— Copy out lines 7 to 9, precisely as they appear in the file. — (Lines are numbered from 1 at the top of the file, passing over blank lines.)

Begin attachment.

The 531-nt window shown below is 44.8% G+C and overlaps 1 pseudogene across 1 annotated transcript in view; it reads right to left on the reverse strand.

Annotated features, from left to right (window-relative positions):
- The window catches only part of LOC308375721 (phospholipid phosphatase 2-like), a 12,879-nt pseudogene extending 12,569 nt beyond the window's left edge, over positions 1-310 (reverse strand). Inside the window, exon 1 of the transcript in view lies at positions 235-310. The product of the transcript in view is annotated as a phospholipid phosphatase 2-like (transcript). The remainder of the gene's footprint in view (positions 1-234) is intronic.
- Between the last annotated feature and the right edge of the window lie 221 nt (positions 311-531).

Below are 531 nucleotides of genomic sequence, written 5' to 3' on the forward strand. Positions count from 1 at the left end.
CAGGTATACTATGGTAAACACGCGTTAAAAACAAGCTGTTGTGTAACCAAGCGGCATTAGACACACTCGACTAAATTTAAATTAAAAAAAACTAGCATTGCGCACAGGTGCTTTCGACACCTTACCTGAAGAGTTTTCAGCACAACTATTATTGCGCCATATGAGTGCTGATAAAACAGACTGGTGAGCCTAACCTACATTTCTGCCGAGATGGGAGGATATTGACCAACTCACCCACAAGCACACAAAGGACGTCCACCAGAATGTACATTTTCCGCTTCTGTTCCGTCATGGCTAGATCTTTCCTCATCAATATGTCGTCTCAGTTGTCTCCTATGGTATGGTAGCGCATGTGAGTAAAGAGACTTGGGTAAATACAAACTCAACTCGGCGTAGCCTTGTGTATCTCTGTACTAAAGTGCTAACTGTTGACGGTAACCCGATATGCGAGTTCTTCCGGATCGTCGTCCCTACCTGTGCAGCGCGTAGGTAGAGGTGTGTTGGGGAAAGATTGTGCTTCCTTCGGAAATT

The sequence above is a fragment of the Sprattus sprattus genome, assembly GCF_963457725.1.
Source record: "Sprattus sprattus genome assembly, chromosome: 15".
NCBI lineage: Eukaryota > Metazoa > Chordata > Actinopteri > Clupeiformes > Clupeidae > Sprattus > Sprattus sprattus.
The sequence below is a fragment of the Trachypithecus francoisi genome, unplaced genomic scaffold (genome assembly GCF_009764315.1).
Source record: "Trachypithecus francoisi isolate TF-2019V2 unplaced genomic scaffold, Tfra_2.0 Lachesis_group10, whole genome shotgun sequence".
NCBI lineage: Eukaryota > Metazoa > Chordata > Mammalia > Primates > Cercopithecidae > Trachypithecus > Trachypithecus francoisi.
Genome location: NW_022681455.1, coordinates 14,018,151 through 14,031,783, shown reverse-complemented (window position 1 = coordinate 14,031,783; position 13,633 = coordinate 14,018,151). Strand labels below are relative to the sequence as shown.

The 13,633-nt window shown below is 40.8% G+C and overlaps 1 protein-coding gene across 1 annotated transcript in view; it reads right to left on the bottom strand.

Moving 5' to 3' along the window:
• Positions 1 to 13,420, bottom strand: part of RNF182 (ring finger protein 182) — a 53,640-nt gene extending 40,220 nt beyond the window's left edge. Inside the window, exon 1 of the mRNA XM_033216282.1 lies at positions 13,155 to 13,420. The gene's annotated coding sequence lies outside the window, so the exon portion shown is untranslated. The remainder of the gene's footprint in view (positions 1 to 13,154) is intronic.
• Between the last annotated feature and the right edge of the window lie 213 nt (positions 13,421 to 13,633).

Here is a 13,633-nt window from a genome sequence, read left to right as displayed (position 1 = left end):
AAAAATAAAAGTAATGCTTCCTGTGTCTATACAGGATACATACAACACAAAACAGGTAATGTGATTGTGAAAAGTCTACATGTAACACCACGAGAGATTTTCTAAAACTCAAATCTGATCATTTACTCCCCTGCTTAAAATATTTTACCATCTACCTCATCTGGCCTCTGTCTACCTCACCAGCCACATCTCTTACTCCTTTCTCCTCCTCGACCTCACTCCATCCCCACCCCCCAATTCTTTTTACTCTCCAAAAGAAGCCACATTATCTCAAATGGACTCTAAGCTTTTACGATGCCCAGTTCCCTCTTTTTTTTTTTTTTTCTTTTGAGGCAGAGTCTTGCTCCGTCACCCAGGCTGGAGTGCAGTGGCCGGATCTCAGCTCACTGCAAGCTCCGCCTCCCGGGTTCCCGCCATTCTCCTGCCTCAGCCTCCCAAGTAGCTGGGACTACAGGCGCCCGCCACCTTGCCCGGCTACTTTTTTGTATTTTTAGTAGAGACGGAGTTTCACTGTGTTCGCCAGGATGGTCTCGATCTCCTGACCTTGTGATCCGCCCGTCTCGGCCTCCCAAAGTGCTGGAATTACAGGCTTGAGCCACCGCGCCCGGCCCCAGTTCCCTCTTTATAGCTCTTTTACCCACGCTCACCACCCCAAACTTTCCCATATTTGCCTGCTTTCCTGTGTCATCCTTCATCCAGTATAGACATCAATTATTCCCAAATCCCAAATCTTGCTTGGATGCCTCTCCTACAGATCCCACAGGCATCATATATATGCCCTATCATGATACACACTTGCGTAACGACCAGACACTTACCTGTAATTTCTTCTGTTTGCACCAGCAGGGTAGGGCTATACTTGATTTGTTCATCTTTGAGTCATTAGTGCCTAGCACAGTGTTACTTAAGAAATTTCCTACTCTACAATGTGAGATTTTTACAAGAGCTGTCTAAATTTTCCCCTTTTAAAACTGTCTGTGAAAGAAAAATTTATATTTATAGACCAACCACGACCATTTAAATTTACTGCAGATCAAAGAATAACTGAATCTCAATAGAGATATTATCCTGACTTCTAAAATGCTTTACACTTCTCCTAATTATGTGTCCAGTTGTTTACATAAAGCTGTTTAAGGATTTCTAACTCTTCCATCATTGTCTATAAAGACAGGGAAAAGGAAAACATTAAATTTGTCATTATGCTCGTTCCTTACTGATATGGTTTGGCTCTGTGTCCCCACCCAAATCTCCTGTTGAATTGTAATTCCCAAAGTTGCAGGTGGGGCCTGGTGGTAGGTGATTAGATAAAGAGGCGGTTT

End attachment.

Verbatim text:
The sequence above is a fragment of the Sprattus sprattus genome, assembly GCF_963457725.1.
Source record: "Sprattus sprattus genome assembly, chromosome: 15".
NCBI lineage: Eukaryota > Metazoa > Chordata > Actinopteri > Clupeiformes > Clupeidae > Sprattus > Sprattus sprattus.